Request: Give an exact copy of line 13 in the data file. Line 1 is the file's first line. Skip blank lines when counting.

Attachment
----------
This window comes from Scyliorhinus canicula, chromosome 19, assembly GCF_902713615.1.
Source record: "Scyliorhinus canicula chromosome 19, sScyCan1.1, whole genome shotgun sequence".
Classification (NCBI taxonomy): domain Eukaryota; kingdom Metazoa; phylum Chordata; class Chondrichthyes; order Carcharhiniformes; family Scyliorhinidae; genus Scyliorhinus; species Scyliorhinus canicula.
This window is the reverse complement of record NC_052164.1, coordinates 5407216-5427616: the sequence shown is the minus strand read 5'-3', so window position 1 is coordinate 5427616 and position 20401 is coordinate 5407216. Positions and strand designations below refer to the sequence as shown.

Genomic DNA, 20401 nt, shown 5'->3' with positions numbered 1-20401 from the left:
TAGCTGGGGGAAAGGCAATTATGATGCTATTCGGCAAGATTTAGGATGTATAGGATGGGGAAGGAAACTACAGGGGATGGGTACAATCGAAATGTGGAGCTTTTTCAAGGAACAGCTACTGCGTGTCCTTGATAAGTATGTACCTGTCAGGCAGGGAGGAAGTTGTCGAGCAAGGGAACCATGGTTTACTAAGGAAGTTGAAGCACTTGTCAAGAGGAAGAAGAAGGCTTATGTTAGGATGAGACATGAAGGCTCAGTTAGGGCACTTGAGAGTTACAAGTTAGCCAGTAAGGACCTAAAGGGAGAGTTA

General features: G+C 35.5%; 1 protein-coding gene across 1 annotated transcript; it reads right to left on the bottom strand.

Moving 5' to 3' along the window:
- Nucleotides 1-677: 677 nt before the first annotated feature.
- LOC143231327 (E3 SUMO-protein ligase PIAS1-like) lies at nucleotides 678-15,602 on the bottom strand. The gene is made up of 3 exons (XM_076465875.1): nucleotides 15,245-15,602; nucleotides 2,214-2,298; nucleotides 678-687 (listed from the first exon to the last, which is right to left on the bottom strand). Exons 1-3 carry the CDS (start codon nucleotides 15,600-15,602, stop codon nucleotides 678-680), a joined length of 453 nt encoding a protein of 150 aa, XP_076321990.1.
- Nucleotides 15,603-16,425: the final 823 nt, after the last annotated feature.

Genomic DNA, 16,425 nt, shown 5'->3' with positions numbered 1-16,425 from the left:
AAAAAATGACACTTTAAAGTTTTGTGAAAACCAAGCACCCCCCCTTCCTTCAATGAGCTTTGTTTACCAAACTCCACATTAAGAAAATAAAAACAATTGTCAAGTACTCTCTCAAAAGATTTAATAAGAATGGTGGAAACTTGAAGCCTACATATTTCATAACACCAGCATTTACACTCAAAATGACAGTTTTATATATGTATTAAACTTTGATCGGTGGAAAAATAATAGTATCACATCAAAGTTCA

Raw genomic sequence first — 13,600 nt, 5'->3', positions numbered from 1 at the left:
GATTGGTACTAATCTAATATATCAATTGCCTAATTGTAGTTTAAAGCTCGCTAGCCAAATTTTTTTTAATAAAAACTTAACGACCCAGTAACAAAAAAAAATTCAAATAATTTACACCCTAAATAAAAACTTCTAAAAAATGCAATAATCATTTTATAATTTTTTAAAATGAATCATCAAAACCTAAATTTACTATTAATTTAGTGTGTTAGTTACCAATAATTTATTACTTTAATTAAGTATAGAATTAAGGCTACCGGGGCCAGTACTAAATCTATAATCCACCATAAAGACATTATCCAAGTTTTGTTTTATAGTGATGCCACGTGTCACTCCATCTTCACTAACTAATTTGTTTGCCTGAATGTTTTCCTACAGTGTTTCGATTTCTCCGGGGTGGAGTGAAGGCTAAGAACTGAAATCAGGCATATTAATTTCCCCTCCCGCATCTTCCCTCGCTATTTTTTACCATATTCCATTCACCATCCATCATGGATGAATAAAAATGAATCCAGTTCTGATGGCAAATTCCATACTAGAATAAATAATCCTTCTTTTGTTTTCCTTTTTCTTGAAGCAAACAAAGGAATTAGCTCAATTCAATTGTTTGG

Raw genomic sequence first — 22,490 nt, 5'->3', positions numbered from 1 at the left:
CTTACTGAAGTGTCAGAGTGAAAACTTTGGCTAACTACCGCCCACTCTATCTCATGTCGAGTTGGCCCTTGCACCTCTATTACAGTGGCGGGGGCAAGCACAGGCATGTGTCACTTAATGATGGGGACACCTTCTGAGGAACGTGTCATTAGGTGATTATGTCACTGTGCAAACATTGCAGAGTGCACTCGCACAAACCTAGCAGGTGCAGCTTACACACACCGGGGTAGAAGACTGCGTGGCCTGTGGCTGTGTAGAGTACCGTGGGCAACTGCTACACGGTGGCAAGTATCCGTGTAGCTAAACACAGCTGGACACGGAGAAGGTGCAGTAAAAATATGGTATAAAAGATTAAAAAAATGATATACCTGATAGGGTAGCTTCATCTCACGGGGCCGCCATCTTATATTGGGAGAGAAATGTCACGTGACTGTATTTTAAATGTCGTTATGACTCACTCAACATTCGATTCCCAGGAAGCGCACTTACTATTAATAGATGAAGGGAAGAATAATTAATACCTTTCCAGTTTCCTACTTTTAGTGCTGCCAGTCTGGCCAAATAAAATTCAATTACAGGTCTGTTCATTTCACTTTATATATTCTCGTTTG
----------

AAAAAATGACACTTTAAAGTTTTGTGAAAACCAAGCACCCCCCCTTCCTTCAATGAGCTTTGTTTACCAAACTCCACATTAAGAAAATAAAAACAATTGTCAAGTACTCTCTCAAAAGATTTAATAAGAATGGTGGAAACTTGAAGCCTACATATTTCATAACACCAGCATTTACACTCAAAATGACAGTTTTATATATGTATTAAACTTTGATCGGTGGAAAAATAATAGTATCACATCAAAGTTCA